Monday, June 27, 2011

Make Networking a Tactical Tool for Success

Most design firm leaders will agree that networking with CEOs and other important decision-makers in client organizations is an important aspect of business development. Yet many firms take a loose approach to networking—it only exists as a “passive” way to identify new client relationships and secure references.

Very few firms have a formal networking process. Yet firms need to push this process, not just allow it to happen and “hope something turns up.”

Networking must be treated as a business if you expect it to be effective. Consider these pointers:

1. Remember that networking is just another method of prospecting; it has its own set of costs associated with it. Plan and budget for them.

2. Success or failure of the networking process depends on setting specific goals, a budget, and a time horizon.

3. Networking also depends on knowing the market, adding value to buyers, understanding profitability, and being aware of the competition, just like any business.

4. Practice an ethic of going to work to work the network.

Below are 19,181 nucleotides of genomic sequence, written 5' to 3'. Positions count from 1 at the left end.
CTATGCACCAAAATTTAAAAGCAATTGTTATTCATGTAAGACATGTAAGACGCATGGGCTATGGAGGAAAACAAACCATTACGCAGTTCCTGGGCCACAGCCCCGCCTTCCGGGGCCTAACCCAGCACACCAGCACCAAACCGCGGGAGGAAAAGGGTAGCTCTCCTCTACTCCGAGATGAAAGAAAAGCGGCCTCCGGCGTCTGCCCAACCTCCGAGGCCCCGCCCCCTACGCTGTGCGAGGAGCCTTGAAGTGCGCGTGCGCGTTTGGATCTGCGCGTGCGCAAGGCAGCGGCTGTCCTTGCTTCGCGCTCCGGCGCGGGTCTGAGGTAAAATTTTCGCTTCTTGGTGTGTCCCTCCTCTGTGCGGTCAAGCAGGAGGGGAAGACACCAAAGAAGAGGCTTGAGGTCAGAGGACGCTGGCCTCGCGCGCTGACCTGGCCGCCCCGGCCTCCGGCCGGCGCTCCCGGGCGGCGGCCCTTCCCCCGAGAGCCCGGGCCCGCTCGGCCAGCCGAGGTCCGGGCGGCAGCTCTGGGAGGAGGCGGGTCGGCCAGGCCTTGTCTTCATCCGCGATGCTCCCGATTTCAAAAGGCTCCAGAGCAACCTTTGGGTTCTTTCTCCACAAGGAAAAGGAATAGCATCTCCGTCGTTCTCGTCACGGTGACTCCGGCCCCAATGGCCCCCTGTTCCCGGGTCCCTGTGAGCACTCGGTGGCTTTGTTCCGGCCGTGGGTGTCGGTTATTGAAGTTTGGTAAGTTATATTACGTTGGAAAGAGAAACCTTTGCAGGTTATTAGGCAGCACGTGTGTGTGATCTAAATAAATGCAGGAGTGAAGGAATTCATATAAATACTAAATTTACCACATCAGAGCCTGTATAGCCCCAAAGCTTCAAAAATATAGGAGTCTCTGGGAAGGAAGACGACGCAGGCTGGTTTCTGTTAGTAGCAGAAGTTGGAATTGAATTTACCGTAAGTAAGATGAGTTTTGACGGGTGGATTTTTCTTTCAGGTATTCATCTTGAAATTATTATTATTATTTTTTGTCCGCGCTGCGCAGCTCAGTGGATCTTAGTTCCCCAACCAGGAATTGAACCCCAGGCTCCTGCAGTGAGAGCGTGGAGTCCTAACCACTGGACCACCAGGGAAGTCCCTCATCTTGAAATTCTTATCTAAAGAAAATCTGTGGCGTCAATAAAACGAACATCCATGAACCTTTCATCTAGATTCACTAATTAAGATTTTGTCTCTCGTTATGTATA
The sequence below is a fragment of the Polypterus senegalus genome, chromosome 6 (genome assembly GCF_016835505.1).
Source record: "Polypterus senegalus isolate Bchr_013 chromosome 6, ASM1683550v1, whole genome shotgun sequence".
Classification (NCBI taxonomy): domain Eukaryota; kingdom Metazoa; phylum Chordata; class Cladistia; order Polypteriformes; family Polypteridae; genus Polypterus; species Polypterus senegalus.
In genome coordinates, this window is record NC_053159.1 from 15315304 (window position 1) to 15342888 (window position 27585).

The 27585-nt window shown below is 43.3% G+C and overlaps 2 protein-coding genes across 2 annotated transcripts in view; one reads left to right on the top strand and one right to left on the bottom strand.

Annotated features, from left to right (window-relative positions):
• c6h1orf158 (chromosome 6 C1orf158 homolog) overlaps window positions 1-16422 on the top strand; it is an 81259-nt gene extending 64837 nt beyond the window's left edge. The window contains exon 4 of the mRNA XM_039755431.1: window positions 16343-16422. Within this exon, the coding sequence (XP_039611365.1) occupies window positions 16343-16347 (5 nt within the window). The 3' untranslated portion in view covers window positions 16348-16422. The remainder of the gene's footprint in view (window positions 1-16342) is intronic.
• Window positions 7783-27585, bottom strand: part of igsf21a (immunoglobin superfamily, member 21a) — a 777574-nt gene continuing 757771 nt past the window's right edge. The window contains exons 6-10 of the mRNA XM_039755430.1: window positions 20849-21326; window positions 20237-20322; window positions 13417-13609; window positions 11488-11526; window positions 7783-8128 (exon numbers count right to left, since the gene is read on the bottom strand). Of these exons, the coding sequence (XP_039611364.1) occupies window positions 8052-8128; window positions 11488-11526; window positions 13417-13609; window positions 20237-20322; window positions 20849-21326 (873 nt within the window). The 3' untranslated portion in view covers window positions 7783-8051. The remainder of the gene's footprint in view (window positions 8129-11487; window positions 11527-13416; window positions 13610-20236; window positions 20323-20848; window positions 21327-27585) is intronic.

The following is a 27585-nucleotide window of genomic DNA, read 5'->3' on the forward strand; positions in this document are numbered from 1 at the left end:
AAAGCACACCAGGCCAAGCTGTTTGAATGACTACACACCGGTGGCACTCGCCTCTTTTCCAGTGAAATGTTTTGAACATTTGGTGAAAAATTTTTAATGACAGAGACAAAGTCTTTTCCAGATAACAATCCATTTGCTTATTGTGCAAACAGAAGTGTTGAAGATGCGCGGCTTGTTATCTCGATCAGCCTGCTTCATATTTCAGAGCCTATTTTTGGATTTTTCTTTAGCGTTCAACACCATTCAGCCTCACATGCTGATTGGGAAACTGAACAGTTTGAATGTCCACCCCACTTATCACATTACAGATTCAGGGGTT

5. Be open and outgoing in networking situations; don’t be shy.

6. Understand that you must give something in a networking situation before you can receive benefits from networking.

7. Learn to position yourself through giving of your time, your talents and your energy.

8. Make an inventory of the best, most desirable clients/skills/abilities.

9. Review all of your current affiliations.

10. Be brutally candid about reviewing your own strengths and weaknesses.

With business development, everything we do should drive the client’s perception—you want to micromanage client perception.

Learn more essential networking tips with the A/E Marketing Journal, PSMJ’s monthly newsletter, that is your guide to attracting and keeping great clients. Each issue of PSMJ's A/E Marketing Journal delivers dozens of fresh approaches and proven-effective strategies to help your marketing and business development efforts succeed, including how much to spend on business development, the importance of social marketing as a cost-effective tool, letting marketing strategy drive your marketing tactics, and getting "a seat at the table."

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